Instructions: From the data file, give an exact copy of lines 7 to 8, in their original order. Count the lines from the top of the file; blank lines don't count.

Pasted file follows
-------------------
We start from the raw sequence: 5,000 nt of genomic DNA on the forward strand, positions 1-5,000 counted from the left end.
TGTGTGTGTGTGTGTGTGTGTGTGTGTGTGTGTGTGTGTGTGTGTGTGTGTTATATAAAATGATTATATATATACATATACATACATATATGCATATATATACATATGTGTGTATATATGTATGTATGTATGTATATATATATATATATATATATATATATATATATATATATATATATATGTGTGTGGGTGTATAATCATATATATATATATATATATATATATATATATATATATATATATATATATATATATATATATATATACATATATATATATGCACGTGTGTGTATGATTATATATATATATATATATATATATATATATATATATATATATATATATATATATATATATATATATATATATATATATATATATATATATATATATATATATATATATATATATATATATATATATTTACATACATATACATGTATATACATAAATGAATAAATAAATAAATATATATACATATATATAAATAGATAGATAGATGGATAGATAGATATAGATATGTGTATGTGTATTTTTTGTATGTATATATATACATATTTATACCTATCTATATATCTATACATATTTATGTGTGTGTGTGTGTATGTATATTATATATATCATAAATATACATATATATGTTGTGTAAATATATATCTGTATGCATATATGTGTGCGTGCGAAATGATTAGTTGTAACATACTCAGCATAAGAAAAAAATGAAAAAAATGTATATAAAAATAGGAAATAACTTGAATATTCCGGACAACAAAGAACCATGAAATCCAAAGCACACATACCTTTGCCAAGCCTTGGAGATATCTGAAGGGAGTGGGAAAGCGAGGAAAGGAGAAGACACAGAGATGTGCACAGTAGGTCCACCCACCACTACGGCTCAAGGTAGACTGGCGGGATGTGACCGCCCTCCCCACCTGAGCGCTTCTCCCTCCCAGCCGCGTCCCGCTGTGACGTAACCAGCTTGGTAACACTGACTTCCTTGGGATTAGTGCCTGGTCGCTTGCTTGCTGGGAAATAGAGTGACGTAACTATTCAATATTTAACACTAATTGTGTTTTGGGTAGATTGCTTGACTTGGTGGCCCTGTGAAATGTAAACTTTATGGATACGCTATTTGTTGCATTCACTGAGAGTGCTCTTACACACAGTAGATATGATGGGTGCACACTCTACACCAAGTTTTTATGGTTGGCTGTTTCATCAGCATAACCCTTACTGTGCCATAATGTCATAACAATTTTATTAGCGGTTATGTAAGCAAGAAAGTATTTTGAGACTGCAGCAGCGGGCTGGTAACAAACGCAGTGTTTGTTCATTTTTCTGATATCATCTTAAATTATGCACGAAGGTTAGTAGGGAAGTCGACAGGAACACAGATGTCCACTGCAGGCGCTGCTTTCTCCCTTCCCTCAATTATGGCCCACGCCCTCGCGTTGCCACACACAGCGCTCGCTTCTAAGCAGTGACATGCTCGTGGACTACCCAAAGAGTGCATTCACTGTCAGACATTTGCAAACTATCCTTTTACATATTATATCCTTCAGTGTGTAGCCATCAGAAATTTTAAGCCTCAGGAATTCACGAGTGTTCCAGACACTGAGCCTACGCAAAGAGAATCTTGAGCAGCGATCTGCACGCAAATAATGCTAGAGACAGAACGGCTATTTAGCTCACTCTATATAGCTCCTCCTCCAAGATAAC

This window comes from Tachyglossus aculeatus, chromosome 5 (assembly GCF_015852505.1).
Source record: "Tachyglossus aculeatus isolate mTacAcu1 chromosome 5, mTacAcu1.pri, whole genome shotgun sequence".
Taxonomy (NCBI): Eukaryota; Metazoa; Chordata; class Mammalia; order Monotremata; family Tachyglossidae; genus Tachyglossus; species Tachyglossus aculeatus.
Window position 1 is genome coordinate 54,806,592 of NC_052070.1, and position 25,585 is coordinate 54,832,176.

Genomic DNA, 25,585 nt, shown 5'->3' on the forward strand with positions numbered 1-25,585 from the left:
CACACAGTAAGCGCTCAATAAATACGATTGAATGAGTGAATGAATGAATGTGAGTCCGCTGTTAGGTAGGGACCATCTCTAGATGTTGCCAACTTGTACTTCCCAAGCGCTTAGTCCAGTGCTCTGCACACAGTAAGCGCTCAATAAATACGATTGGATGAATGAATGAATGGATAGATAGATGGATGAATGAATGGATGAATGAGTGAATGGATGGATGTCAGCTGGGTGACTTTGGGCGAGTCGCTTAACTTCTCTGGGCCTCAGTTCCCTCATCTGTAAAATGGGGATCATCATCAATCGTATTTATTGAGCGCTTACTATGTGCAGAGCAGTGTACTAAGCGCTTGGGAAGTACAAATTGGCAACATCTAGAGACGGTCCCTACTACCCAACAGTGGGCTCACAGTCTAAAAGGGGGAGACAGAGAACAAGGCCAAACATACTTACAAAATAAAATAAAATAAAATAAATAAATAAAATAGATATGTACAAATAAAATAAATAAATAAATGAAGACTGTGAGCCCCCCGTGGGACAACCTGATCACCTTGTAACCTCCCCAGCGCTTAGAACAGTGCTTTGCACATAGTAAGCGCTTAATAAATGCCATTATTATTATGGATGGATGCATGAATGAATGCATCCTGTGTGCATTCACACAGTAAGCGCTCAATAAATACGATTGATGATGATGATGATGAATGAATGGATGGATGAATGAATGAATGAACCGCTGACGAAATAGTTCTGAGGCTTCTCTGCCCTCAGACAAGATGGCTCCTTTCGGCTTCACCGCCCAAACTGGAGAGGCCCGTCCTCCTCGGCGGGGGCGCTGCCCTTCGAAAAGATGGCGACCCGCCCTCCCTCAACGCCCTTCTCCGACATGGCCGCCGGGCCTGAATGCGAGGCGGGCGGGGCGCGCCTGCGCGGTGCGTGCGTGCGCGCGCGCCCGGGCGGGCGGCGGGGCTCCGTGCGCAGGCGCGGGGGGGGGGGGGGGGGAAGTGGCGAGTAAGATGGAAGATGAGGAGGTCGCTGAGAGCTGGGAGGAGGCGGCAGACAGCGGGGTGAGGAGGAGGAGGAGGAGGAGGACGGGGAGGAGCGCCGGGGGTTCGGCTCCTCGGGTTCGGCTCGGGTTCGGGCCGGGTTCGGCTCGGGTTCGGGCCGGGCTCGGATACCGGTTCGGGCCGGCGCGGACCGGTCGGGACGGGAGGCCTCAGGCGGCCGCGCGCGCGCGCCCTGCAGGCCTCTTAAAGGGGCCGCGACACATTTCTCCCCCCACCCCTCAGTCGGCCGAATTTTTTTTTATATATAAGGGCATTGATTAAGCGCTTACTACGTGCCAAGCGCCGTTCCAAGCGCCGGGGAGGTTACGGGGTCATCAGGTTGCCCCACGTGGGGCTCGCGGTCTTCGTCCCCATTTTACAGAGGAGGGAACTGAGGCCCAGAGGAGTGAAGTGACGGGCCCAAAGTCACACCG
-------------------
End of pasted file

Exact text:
Genomic DNA, 25,585 nt, shown 5'->3' on the forward strand with positions numbered 1-25,585 from the left:
CACACAGTAAGCGCTCAATAAATACGATTGAATGAGTGAATGAATGAATGTGAGTCCGCTGTTAGGTAGGGACCATCTCTAGATGTTGCCAACTTGTACTTCCCAAGCGCTTAGTCCAGTGCTCTGCACACAGTAAGCGCTCAATAAATACGATTGGATGAATGAATGAATGGATAGATAGATGGATGAATGAATGGATGAATGAGTGAATGGATGGATGTCAGCTGGGTGACTTTGGGCGAGTCGCTTAACTTCTCTGGGCCTCAGTTCCCTCATCTGTAAAATGGGGATCATCATCAATCGTATTTATTGAGCGCTTACTATGTGCAGAGCAGTGTACTAAGCGCTTGGGAAGTACAAATTGGCAACATCTAGAGACGGTCCCTACTACCCAACAGTGGGCTCACAGTCTAAAAGGGGGAGACAGAGAACAAGGCCAAACATACTTACAAAATAAAATAAAATAAAATAAATAAATAAAATAGATATGTACAAATAAAATAAATAAATAAATGAAGACTGTGAGCCCCCCGTGGGACAACCTGATCACCTTGTAACCTCCCCAGCGCTTAGAACAGTGCTTTGCACATAGTAAGCGCTTAATAAATGCCATTATTATTATGGATGGATGCATGAATGAATGCATCCTGTGTGCATTCACACAGTAAGCGCTCAATAAATACGATTGATGATGATGATGATGAATGAATGGATGGATGAATGAATGAATGAACCGCTGACGAAATAGTTCTGAGGCTTCTCTGCCCTCAGACAAGATGGCTCCTTTCGGCTTCACCGCCCAAACTGGAGAGGCCCGTCCTCCTCGGCGGGGGCGCTGCCCTTCGAAAAGATGGCGACCCGCCCTCCCTCAACGCCCTTCTCCGACATGGCCGCCGGGCCTGAATGCGAGGCGGGCGGGGCGCGCCTGCGCGGTGCGTGCGTGCGCGCGCGCCCGGGCGGGCGGCGGGGCTCCGTGCGCAGGCGCGGGGGGGGGGGGGGGGGAAGTGGCGAGTAAGATGGAAGATGAGGAGGTCGCTGAGAGCTGGGAGGAGGCGGCAGACAGCGGGGTGAGGAGGAGGAGGAGGAGGAGGACGGGGAGGAGCGCCGGGGGTTCGGCTCCTCGGGTTCGGCTCGGGTTCGGGCCGGGTTCGGCTCGGGTTCGGGCCGGGCTCGGATACCGGTTCGGGCCGGCGCGGACCGGTCGGGACGGGAGGCCTCAGGCGGCCGCGCGCGCGCGCCCTGCAGGCCTCTTAAAGGGGCCGCGACACATTTCTCCCCCCACCCCTCAGTCGGCCGAATTTTTTTTTATATATAAGGGCATTGATTAAGCGCTTACTACGTGCCAAGCGCCGTTCCAAGCGCCGGGGAGGTTACGGGGTCATCAGGTTGCCCCACGTGGGGCTCGCGGTCTTCGTCCCCATTTTACAGAGGAGGGAACTGAGGCCCAGAGGAGTGAAGTGACGGGCCCAAAGTCACACCG